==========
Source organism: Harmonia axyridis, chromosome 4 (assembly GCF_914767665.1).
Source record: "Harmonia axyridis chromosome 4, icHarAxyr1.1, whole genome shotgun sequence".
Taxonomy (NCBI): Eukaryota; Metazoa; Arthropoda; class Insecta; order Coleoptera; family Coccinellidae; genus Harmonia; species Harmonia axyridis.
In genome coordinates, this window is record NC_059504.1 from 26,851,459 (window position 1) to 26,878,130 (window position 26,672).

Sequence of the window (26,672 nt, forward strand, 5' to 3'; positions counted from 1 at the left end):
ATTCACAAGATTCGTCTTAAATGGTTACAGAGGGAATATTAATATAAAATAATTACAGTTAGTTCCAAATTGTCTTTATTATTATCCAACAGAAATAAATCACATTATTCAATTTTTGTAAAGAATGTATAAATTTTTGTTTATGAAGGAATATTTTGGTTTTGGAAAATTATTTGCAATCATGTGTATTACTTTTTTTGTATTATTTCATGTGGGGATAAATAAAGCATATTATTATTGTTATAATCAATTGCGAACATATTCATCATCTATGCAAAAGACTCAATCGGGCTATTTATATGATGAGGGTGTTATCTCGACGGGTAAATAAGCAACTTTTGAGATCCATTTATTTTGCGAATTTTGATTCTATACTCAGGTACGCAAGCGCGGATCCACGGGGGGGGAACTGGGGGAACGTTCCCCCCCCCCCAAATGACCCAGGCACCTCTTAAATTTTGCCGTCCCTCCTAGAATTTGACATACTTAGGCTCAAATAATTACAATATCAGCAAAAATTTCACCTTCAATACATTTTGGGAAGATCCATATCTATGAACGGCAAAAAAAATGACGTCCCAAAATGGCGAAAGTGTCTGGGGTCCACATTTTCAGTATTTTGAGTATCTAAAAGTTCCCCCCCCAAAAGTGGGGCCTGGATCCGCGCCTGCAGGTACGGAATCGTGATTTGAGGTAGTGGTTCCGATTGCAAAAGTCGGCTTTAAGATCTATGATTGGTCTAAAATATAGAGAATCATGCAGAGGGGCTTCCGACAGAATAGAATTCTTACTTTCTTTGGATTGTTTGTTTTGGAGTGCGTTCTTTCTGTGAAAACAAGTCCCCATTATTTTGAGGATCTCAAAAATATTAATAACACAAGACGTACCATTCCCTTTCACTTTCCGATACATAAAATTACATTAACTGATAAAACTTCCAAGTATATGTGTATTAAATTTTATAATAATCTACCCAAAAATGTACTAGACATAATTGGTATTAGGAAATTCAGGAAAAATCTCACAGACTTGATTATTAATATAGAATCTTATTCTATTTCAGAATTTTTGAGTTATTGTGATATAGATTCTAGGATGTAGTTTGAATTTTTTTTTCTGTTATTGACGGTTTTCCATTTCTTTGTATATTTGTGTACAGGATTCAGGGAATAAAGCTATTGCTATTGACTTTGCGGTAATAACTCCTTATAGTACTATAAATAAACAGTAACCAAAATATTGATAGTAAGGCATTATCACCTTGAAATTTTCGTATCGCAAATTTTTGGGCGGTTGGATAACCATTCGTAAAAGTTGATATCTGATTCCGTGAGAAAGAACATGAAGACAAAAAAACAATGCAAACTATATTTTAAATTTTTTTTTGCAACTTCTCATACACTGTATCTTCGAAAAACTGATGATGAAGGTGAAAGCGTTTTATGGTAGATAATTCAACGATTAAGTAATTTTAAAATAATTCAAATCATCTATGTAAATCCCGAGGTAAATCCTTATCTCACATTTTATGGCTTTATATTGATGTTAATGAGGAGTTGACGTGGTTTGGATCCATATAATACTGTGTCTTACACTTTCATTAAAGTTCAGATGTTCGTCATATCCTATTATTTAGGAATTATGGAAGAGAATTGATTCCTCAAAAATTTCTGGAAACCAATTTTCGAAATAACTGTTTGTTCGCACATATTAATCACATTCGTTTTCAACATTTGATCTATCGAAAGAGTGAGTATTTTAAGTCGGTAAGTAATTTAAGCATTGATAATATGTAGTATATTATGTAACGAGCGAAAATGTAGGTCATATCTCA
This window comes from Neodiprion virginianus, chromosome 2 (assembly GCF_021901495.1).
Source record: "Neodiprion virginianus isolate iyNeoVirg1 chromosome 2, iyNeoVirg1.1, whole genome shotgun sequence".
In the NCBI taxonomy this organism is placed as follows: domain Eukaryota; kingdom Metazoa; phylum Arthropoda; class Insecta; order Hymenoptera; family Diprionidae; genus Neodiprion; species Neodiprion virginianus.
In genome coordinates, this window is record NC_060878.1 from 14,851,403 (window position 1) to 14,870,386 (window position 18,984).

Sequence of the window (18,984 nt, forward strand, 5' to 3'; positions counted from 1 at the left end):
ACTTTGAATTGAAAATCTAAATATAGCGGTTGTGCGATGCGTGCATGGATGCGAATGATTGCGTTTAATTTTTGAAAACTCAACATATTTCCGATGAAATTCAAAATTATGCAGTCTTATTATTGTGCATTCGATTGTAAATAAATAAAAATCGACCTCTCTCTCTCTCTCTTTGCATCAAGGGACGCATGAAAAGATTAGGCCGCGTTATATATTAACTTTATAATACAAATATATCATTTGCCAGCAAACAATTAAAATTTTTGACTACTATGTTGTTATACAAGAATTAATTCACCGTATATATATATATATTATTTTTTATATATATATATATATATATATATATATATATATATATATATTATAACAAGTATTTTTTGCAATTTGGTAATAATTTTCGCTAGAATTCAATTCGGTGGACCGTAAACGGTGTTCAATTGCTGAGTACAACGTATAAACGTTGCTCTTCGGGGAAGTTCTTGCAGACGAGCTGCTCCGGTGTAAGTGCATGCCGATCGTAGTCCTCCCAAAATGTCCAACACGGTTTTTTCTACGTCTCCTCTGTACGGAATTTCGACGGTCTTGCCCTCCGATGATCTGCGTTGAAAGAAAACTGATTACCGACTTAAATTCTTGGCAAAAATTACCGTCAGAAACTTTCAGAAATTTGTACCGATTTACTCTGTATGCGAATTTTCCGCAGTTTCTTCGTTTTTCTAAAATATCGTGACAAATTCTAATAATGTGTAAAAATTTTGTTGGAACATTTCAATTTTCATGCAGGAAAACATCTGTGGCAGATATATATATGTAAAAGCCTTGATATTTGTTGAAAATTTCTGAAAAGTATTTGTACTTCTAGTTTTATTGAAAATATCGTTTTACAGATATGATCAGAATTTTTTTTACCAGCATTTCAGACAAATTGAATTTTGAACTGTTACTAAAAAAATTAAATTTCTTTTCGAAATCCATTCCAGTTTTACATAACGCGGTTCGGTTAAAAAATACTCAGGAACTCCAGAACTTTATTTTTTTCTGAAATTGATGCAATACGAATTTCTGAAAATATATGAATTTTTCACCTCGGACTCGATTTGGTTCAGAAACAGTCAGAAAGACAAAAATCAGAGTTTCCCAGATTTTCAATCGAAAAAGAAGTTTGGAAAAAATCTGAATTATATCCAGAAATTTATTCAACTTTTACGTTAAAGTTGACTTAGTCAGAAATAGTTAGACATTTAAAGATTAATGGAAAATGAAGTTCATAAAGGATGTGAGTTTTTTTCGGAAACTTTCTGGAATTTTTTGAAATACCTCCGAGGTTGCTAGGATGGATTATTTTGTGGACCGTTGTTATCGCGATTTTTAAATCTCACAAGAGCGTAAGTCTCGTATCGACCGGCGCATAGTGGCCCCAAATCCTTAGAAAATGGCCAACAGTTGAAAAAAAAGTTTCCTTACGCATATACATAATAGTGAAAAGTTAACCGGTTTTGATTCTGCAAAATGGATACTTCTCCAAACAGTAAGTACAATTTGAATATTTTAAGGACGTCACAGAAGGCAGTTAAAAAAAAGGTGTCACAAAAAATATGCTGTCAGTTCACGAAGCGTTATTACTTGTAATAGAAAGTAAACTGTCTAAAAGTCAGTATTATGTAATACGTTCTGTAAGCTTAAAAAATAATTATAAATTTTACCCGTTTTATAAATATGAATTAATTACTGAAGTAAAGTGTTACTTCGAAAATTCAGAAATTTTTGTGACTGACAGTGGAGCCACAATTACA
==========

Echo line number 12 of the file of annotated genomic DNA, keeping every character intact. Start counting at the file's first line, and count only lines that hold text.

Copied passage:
ACTTTGAATTGAAAATCTAAATATAGCGGTTGTGCGATGCGTGCATGGATGCGAATGATTGCGTTTAATTTTTGAAAACTCAACATATTTCCGATGAAATTCAAAATTATGCAGTCTTATTATTGTGCATTCGATTGTAAATAAATAAAAATCGACCTCTCTCTCTCTCTCTTTGCATCAAGGGACGCATGAAAAGATTAGGCCGCGTTATATATTAACTTTATAATACAAATATATCATTTGCCAGCAAACAATTAAAATTTTTGACTACTATGTTGTTATACAAGAATTAATTCACCGTATATATATATATATTATTTTTTATATATATATATATATATATATATATATATATATATATATATTATAACAAGTATTTTTTGCAATTTGGTAATAATTTTCGCTAGAATTCAATTCGGTGGACCGTAAACGGTGTTCAATTGCTGAGTACAACGTATAAACGTTGCTCTTCGGGGAAGTTCTTGCAGACGAGCTGCTCCGGTGTAAGTGCATGCCGATCGTAGTCCTCCCAAAATGTCCAACACGGTTTTTTCTACGTCTCCTCTGTACGGAATTTCGACGGTCTTGCCCTCCGATGATCTGCGTTGAAAGAAAACTGATTACCGACTTAAATTCTTGGCAAAAATTACCGTCAGAAACTTTCAGAAATTTGTACCGATTTACTCTGTATGCGAATTTTCCGCAGTTTCTTCGTTTTTCTAAAATATCGTGACAAATTCTAATAATGTGTAAAAATTTTGTTGGAACATTTCAATTTTCATGCAGGAAAACATCTGTGGCAGATATATATATGTAAAAGCCTTGATATTTGTTGAAAATTTCTGAAAAGTATTTGTACTTCTAGTTTTATTGAAAATATCGTTTTACAGATATGATCAGAATTTTTTTTACCAGCATTTCAGACAAATTGAATTTTGAACTGTTACTAAAAAAATTAAATTTCTTTTCGAAATCCATTCCAGTTTTACATAACGCGGTTCGGTTAAAAAATACTCAGGAACTCCAGAACTTTATTTTTTTCTGAAATTGATGCAATACGAATTTCTGAAAATATATGAATTTTTCACCTCGGACTCGATTTGGTTCAGAAACAGTCAGAAAGACAAAAATCAGAGTTTCCCAGATTTTCAATCGAAAAAGAAGTTTGGAAAAAATCTGAATTATATCCAGAAATTTATTCAACTTTTACGTTAAAGTTGACTTAGTCAGAAATAGTTAGACATTTAAAGATTAATGGAAAATGAAGTTCATAAAGGATGTGAGTTTTTTTCGGAAACTTTCTGGAATTTTTTGAAATACCTCCGAGGTTGCTAGGATGGATTATTTTGTGGACCGTTGTTATCGCGATTTTTAAATCTCACAAGAGCGTAAGTCTCGTATCGACCGGCGCATAGTGGCCCCAAATCCTTAGAAAATGGCCAACAGTTGAAAAAAAAGTTTCCTTACGCATATACATAATAGTGAAAAGTTAACCGGTTTTGATTCTGCAAAATGGATACTTCTCCAAACAGTAAGTACAATTTGAATATTTTAAGGACGTCACAGAAGGCAGTTAAAAAAAAGGTGTCACAAAAAATATGCTGTCAGTTCACGAAGCGTTATTACTTGTAATAGAAAGTAAACTGTCTAAAAGTCAGTATTATGTAATACGTTCTGTAAGCTTAAAAAATAATTATAAATTTTACCCGTTTTATAAATATGAATTAATTACTGAAGTAAAGTGTTACTTCGAAAATTCAGAAATTTTTGTGACTGACAGTGGAGCCACAATTACA